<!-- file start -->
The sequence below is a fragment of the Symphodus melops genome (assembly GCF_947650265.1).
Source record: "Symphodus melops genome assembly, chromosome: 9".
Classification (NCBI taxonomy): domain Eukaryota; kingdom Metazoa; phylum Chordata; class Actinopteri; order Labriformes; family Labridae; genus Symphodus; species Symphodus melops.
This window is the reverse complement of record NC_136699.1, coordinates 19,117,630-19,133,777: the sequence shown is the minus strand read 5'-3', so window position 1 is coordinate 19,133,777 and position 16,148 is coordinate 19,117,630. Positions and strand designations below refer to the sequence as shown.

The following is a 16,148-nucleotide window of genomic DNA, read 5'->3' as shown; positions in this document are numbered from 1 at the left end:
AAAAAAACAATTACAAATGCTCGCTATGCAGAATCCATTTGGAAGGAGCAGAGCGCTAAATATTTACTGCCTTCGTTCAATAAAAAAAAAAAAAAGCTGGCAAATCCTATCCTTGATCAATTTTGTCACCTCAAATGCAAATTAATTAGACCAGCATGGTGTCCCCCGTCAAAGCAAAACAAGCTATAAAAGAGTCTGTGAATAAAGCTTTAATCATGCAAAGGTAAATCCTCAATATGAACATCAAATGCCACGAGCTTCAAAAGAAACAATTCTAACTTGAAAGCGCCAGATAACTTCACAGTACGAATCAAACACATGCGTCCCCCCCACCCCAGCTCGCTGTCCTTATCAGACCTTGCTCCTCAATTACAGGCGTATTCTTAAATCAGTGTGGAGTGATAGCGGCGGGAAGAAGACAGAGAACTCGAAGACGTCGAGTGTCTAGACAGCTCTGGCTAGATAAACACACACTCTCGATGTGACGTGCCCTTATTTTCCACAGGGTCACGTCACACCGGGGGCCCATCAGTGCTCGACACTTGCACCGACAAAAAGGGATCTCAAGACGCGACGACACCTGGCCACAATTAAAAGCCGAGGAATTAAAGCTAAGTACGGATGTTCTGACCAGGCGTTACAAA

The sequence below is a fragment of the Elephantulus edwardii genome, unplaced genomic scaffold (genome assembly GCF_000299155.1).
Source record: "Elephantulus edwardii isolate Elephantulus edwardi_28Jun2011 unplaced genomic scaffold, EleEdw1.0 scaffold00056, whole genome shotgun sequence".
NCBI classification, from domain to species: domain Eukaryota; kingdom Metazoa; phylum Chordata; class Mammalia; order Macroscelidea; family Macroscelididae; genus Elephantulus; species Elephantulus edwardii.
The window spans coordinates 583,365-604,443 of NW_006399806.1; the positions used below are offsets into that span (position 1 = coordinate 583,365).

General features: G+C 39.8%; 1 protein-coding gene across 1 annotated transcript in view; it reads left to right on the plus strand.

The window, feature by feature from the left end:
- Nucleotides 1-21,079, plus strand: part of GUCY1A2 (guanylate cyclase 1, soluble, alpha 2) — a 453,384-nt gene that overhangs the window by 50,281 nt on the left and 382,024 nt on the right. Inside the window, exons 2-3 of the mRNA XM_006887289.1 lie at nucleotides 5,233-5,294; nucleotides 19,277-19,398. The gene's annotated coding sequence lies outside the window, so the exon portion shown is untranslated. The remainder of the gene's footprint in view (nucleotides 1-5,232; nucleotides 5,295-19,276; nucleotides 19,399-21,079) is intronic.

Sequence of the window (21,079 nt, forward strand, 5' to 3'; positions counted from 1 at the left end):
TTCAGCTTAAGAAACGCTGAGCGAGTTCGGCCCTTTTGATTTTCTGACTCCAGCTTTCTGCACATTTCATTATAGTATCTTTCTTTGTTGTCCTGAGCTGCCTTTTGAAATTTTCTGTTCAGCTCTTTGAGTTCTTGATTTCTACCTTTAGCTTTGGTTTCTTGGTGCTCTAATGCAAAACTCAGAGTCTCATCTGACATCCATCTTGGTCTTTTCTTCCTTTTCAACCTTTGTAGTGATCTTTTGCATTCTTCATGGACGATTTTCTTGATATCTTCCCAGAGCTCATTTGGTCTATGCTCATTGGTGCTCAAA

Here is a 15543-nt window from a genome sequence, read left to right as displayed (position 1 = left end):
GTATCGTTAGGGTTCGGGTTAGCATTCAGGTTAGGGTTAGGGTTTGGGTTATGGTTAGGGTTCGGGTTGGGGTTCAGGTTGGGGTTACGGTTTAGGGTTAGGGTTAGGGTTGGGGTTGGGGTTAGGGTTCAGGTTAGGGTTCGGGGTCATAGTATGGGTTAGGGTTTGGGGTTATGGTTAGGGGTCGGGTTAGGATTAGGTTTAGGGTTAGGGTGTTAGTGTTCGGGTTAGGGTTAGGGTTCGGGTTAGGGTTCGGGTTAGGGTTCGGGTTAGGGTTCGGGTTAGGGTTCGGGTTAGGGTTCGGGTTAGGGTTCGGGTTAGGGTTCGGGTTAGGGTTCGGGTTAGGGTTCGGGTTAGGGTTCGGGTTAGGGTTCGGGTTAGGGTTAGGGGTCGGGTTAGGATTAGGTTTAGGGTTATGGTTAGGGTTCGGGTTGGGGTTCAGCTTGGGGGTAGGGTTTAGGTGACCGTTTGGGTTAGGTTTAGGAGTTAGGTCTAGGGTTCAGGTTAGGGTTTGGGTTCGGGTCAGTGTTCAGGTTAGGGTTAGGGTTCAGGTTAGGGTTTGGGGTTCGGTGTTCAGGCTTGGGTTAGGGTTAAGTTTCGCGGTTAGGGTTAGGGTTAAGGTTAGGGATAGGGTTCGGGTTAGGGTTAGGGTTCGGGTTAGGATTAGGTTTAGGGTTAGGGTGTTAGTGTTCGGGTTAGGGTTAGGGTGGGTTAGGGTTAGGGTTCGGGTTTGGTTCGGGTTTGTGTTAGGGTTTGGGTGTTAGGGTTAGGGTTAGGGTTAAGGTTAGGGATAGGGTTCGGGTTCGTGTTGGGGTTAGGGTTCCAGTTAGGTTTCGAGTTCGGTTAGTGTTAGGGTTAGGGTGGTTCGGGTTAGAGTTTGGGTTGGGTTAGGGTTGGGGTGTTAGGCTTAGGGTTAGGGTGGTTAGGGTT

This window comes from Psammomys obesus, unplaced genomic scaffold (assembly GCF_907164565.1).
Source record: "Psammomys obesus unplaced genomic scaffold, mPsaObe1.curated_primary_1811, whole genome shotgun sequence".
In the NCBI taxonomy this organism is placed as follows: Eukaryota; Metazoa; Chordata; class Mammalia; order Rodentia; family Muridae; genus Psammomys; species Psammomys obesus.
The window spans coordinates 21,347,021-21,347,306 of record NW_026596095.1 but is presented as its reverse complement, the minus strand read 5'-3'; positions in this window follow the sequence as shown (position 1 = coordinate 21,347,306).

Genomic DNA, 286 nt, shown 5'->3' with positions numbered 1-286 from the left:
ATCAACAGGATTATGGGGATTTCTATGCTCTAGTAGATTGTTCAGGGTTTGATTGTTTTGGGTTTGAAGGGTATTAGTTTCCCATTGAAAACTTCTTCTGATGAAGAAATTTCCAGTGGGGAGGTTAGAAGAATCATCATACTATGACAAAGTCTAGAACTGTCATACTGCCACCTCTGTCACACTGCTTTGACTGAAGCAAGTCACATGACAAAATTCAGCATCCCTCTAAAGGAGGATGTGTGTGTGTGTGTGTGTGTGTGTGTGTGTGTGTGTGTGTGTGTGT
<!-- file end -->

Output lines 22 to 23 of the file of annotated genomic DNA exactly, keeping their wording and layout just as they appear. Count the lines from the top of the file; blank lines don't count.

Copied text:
Genomic DNA, 286 nt, shown 5'->3' with positions numbered 1-286 from the left:
ATCAACAGGATTATGGGGATTTCTATGCTCTAGTAGATTGTTCAGGGTTTGATTGTTTTGGGTTTGAAGGGTATTAGTTTCCCATTGAAAACTTCTTCTGATGAAGAAATTTCCAGTGGGGAGGTTAGAAGAATCATCATACTATGACAAAGTCTAGAACTGTCATACTGCCACCTCTGTCACACTGCTTTGACTGAAGCAAGTCACATGACAAAATTCAGCATCCCTCTAAAGGAGGATGTGTGTGTGTGTGTGTGTGTGTGTGTGTGTGTGTGTGTGTGTGTGT